We have identified a clonal complex of Mycobacterium bovis isolated at high frequency from cattle in Uganda, Burundi, Tanzania, and Ethiopia. We have named this related group of M. bovis strains the African 2 (Af2) clonal complex of M. bovis. Af2 strains are defined by a specific chromosomal deletion (RDAf2) and can be identified by the absence of spacers 3 to 7 in their spoligotype patterns. Deletion analysis of M. bovis isolates from Algeria, Mali, Chad, Nigeria, Cameroon, South Africa, and Mozambique did not identify any strains of the Af2 clonal complex, suggesting that this clonal complex of M. bovis is localized in East Africa. The specific spoligotype pattern of the Af2 clonal complex was rarely identified among isolates from outside Africa, and the few isolates that were found and tested were intact at the RDAf2 locus. We conclude that the Af2 clonal complex is localized to cattle in East Africa. We found that strains of the Af2 clonal complex of M. bovis have, in general, four or more copies of the insertion sequence IS6110, in contrast to the majority of M. bovis strains isolated from cattle, which are thought to carry only one or a few copies.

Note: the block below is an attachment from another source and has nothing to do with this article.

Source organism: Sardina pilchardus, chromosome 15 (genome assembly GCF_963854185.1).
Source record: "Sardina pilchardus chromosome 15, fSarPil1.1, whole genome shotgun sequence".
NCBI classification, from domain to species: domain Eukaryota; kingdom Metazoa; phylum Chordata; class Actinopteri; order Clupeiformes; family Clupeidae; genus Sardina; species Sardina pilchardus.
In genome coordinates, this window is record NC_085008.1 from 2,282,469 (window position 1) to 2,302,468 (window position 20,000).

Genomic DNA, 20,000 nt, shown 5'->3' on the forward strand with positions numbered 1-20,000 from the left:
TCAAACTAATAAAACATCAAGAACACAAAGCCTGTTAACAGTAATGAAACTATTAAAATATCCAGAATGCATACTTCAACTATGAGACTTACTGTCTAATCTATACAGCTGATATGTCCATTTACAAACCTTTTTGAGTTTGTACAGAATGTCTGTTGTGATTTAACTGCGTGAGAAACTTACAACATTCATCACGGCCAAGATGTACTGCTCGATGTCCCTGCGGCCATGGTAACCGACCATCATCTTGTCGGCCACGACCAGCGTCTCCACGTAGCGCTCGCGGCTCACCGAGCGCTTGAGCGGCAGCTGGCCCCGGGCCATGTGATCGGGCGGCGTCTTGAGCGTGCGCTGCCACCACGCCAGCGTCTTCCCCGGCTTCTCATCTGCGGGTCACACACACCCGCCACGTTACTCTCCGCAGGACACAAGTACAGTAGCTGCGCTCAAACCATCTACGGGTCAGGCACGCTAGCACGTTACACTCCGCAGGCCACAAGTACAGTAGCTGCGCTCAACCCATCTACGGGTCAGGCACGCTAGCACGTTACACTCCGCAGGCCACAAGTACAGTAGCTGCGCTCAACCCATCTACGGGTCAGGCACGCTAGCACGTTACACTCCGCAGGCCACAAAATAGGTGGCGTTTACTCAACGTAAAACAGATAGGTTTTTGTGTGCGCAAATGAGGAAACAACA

Genome sequencing of Mycobacterium tuberculosis complex members has accelerated the search for new disease-control tools. Antigen mining is one area that has benefited enormously from access to genome data. As part of an ongoing antigen mining programme, we screened genes that were previously identified by transcriptome analysis as upregulated in response to an in vitro acid shock for their in vivo expression profile and antigenicity. We show that the genes encoding two methyltransferases, Mb1438c/Rv1403c and Mb1440c/Rv1404c, were highly upregulated in a mouse model of infection, and were antigenic in M. bovis-infected cattle. As the genes encoding these antigens were highly upregulated in vivo, we sought to define their genetic regulation. A mutant was constructed that was deleted for their putative regulator, Mb1439/Rv1404; loss of the regulator led to increased expression of the flanking methyltransferases and a defined set of distal genes. This work has therefore generated both applied and fundamental outputs, with the description of novel mycobacterial antigens that can now be moved into field trials, but also with the description of a regulatory network that is responsive to both in vivo and in vitro stimuli.